Looks Can Lie: Why Judging Is Bad for You and How to Stop

26
Aug

“Never judge a book by its cover,” a wise person has surely told you in the past. It can be hard to resist that impulse, however, if you feel pressured to make flash judgments based on very little information – a situation that is very common in our culture. We have all had experiences in which we learn someone is not who we first thought they were. Remember that time you went on a date with someone who looked like a “nice guy”, only to find out that he was a narcissist later on?

The idea that looks can be deceiving can greatly affect our opinions of people and ourselves. Our culture bombards us with messages about the importance of appearance, making it seem like our value is our attractiveness. Bigotry and discrimination, like that expressed so strongly in Charlottesville only last week, is an extreme example of how judgments based on appearance can lead to hatred and even violence.

By judging someone’s worth based on their attractiveness, age, weight, race, or other element of their outer appearance, we hurt ourselves and others. Many who see themselves as unattractive by society’s standards feel less confident in themselves. Ninety percent of women are unhappy with how they look, and many women bully and fat-shame themselves daily.

The Dangers of Judging People Based on Appearances

Today, the average woman can face several forms of discrimination and oppression based on looks. Weight discrimination, for example, is now as common as racial discrimination. Ageism is another frequent problem, referring to our culture’s constant emphasis on being young and beautiful and the devaluation of elders in general.

Despite everyday assumptions, we cannot even accurately judge a person’s trustworthiness based on their looks. Research has shown that you might be able to tell how intelligent or extraverted a person is based on a quick look at their face, but you can’t tell whether they can be trusted. This is a real problem, as trustworthiness is vastly more important then either intelligence or extraversion – whether you’re looking to date, hire, or elect someone.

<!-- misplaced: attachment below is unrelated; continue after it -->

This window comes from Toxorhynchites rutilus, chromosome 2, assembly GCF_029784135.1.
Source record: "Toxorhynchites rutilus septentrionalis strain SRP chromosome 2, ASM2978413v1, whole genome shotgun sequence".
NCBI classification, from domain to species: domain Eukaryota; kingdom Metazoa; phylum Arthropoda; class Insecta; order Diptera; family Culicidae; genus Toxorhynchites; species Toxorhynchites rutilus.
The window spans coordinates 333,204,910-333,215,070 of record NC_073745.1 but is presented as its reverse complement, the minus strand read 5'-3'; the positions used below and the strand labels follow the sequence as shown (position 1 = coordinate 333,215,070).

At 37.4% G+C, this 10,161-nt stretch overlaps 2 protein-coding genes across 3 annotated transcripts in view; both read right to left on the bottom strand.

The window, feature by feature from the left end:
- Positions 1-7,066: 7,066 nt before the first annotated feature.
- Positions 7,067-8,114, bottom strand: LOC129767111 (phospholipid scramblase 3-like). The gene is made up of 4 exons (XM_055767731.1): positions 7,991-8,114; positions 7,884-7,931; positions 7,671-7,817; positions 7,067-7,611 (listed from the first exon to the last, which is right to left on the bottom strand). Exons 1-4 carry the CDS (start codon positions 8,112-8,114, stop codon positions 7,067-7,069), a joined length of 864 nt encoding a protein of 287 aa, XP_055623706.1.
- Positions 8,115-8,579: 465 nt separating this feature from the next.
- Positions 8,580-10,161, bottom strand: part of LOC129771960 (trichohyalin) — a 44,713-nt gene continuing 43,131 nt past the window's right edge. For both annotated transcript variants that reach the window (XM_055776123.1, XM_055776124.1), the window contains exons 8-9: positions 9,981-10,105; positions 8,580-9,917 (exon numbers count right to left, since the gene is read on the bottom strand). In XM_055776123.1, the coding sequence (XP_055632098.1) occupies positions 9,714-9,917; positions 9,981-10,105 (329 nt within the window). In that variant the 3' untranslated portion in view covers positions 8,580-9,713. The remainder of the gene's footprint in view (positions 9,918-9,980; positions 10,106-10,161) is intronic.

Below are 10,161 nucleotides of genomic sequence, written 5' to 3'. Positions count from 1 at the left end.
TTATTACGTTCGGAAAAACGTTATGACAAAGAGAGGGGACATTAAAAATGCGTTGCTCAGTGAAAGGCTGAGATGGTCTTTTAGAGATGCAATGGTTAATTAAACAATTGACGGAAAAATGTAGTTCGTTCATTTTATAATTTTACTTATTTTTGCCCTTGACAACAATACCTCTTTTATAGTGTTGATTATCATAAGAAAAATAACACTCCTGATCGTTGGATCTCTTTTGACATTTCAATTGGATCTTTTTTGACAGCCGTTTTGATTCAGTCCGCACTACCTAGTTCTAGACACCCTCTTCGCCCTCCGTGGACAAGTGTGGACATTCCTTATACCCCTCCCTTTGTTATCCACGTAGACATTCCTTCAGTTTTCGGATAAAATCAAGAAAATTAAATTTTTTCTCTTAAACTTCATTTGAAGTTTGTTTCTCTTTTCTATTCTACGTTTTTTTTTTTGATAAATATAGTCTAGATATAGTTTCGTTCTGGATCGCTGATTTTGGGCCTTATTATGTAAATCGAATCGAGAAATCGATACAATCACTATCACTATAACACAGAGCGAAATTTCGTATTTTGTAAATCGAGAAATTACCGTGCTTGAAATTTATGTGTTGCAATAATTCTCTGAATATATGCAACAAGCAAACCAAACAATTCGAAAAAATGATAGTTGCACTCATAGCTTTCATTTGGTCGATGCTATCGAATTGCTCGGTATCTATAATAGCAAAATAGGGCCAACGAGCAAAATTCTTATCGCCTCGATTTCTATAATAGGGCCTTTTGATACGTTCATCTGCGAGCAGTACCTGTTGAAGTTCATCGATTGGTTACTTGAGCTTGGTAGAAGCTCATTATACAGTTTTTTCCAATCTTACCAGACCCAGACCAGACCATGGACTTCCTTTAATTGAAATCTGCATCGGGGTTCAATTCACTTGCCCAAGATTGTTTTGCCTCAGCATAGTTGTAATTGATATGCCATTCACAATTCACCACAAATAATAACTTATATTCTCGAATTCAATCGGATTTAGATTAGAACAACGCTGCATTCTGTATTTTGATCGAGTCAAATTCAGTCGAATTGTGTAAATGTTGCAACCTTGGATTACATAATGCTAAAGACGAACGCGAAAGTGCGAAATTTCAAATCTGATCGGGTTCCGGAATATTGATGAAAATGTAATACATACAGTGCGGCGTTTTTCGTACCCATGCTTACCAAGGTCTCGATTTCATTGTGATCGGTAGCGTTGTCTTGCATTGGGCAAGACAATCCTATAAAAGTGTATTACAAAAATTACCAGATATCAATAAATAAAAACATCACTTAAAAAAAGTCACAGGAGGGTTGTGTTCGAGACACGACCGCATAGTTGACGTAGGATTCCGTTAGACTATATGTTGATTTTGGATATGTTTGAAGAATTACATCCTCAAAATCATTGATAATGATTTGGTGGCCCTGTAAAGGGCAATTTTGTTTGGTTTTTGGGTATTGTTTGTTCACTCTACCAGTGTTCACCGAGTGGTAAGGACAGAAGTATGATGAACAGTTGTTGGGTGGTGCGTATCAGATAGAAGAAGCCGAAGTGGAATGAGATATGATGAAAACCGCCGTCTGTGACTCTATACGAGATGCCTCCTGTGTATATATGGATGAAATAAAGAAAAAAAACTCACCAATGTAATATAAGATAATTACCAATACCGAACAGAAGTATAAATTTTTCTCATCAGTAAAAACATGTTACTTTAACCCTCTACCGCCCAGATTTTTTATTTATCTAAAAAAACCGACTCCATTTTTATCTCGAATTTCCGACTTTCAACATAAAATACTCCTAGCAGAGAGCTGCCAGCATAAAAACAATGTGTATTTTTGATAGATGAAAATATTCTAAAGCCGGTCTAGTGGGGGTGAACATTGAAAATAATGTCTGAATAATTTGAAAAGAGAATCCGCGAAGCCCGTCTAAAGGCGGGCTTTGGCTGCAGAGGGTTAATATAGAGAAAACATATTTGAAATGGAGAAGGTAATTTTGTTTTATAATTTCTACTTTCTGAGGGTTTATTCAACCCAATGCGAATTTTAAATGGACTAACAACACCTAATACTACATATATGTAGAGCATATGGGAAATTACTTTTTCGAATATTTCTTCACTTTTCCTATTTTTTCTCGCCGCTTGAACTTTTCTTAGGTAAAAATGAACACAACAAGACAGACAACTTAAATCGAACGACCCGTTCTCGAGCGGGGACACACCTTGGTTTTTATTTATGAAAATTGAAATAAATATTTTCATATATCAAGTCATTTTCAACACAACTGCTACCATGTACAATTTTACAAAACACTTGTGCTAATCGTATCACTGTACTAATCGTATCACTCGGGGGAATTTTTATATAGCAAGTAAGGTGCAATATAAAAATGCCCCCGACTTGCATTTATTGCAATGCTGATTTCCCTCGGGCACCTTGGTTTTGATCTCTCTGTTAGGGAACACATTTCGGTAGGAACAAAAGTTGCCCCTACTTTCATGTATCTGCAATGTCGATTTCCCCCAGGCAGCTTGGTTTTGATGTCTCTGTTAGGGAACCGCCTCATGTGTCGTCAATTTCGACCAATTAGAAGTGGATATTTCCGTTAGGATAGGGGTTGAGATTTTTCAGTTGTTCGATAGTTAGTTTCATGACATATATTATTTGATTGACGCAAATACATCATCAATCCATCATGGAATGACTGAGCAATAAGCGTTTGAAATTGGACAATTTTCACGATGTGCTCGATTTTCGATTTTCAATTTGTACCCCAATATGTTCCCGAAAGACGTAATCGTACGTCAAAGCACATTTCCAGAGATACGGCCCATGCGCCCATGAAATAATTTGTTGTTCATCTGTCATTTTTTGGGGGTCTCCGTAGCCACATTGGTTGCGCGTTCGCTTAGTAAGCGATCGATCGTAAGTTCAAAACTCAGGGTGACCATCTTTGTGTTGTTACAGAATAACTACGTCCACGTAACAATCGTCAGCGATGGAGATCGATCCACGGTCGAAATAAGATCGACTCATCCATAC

It’s hard to admit to ourselves that we may have an unconscious bias towards others based on their appearances. We may not even realize that our behavior is judgmental. Often people mistakenly think they are helping those who struggle with their weight by judging and criticizing them, for example. Simply put: It doesn’t help anyone to feel shamed.

How We Can Embrace Our Inner Beauty

Our culture’s focus on outer beauty has led us to forget about our own inner beauty and what is really significant. Wouldn’t you agree that it’s more important to be a good friend, a good listener, and trustworthy than have 6-pack abs? We accept criticism and fat-shaming to the point that we have internalized the messages and repeat them to ourselves, becoming our own biggest bullies. With millions of women unhappy with how they look, our confidence is undermined daily. But this doesn’t have to be the end of the story.

We have the opportunity to move away from bullying, hatred, and bigotry.

We can stop telling ourselves we’re fat, old, or not sexy enough.

We can create a massive change in the way we approach ourselves and others. How can we embrace our inner beauty? Imagine what would happen if instead of fat-shaming other women and ourselves, we focused on their inner beauty and our own. What if we began to appreciate and prioritize inner beauty over outer looks? If we can do that, maybe we can support and stand up for each other and ourselves.

How Can You Be Part of the Change?

Think about how you can change the world for the better if you practiced acceptance rather than judgment, respect rather than bullying. When others see what your genuine support does for their wellbeing, it can become contagious. If you want to change the world in this way, don’t stop at just liking this post. This kind of change requires action!

You can be a big part of the conversation about the changes that we can make.

  • What do you want to see become different?
  • What part are you willing to play to make it happen?
  • Will you stop telling yourself that you’re fat or ugly?
  • Will you discuss this topic with your friends to start spreading the word?

Every little thing you do makes a big difference. We all can be a part of the revolution!

If you want to find out if the men in your dating life are trustworthy, if you can work on seeing past the exterior, and how you can improve your confidence, read my book Be Your Own Brand of Sexy. Become your own Brand of Sexy with the support and sisterhood of our community here and on Facebook.

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